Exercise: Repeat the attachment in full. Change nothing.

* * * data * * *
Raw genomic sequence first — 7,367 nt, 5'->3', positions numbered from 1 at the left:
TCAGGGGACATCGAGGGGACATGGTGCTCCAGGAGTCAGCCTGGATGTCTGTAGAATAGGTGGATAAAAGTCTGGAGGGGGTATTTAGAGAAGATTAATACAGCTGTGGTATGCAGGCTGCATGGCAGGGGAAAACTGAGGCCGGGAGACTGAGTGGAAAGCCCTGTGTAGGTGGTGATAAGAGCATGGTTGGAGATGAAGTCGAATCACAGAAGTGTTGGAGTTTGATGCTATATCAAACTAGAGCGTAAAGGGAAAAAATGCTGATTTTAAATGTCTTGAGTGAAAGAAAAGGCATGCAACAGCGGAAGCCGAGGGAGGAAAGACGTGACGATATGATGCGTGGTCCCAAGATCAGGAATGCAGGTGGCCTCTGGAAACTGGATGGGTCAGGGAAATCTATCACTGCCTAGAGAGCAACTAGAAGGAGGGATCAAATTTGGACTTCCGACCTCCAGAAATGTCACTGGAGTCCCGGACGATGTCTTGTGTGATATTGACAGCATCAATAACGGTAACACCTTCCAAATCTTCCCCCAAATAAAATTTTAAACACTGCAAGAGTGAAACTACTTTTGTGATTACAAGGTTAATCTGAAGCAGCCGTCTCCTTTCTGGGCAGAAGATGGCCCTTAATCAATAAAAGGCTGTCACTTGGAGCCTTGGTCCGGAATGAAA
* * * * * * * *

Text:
Raw genomic sequence first — 7,367 nt, 5'->3', positions numbered from 1 at the left:
TCAGGGGACATCGAGGGGACATGGTGCTCCAGGAGTCAGCCTGGATGTCTGTAGAATAGGTGGATAAAAGTCTGGAGGGGGTATTTAGAGAAGATTAATACAGCTGTGGTATGCAGGCTGCATGGCAGGGGAAAACTGAGGCCGGGAGACTGAGTGGAAAGCCCTGTGTAGGTGGTGATAAGAGCATGGTTGGAGATGAAGTCGAATCACAGAAGTGTTGGAGTTTGATGCTATATCAAACTAGAGCGTAAAGGGAAAAAATGCTGATTTTAAATGTCTTGAGTGAAAGAAAAGGCATGCAACAGCGGAAGCCGAGGGAGGAAAGACGTGACGATATGATGCGTGGTCCCAAGATCAGGAATGCAGGTGGCCTCTGGAAACTGGATGGGTCAGGGAAATCTATCACTGCCTAGAGAGCAACTAGAAGGAGGGATCAAATTTGGACTTCCGACCTCCAGAAATGTCACTGGAGTCCCGGACGATGTCTTGTGTGATATTGACAGCATCAATAACGGTAACACCTTCCAAATCTTCCCCCAAATAAAATTTTAAACACTGCAAGAGTGAAACTACTTTTGTGATTACAAGGTTAATCTGAAGCAGCCGTCTCCTTTCTGGGCAGAAGATGGCCCTTAATCAATAAAAGGCTGTCACTTGGAGCCTTGGTCCGGAATGAAA